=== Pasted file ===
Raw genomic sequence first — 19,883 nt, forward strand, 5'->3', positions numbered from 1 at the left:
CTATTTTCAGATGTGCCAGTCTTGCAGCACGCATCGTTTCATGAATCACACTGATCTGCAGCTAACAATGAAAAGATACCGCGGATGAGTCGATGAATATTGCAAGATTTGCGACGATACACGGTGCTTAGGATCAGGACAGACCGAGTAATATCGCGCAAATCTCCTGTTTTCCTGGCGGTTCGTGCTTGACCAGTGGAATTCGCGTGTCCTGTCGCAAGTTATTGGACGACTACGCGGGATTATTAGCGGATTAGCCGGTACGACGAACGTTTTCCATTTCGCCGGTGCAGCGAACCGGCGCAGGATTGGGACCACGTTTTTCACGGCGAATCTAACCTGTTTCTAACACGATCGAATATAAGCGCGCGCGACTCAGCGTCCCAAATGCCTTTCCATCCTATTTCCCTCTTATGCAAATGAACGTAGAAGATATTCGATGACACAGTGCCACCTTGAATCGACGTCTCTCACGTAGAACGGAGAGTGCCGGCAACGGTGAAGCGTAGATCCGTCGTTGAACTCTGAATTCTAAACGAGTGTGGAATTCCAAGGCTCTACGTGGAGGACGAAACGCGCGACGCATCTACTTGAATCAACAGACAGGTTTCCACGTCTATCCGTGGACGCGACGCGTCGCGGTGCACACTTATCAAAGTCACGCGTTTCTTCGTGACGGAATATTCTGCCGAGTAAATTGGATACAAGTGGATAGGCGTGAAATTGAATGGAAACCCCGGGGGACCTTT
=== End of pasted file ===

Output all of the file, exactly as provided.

Raw genomic sequence first — 19,883 nt, forward strand, 5'->3', positions numbered from 1 at the left:
CTATTTTCAGATGTGCCAGTCTTGCAGCACGCATCGTTTCATGAATCACACTGATCTGCAGCTAACAATGAAAAGATACCGCGGATGAGTCGATGAATATTGCAAGATTTGCGACGATACACGGTGCTTAGGATCAGGACAGACCGAGTAATATCGCGCAAATCTCCTGTTTTCCTGGCGGTTCGTGCTTGACCAGTGGAATTCGCGTGTCCTGTCGCAAGTTATTGGACGACTACGCGGGATTATTAGCGGATTAGCCGGTACGACGAACGTTTTCCATTTCGCCGGTGCAGCGAACCGGCGCAGGATTGGGACCACGTTTTTCACGGCGAATCTAACCTGTTTCTAACACGATCGAATATAAGCGCGCGCGACTCAGCGTCCCAAATGCCTTTCCATCCTATTTCCCTCTTATGCAAATGAACGTAGAAGATATTCGATGACACAGTGCCACCTTGAATCGACGTCTCTCACGTAGAACGGAGAGTGCCGGCAACGGTGAAGCGTAGATCCGTCGTTGAACTCTGAATTCTAAACGAGTGTGGAATTCCAAGGCTCTACGTGGAGGACGAAACGCGCGACGCATCTACTTGAATCAACAGACAGGTTTCCACGTCTATCCGTGGACGCGACGCGTCGCGGTGCACACTTATCAAAGTCACGCGTTTCTTCGTGACGGAATATTCTGCCGAGTAAATTGGATACAAGTGGATAGGCGTGAAATTGAATGGAAACCCCGGGGGACCTTT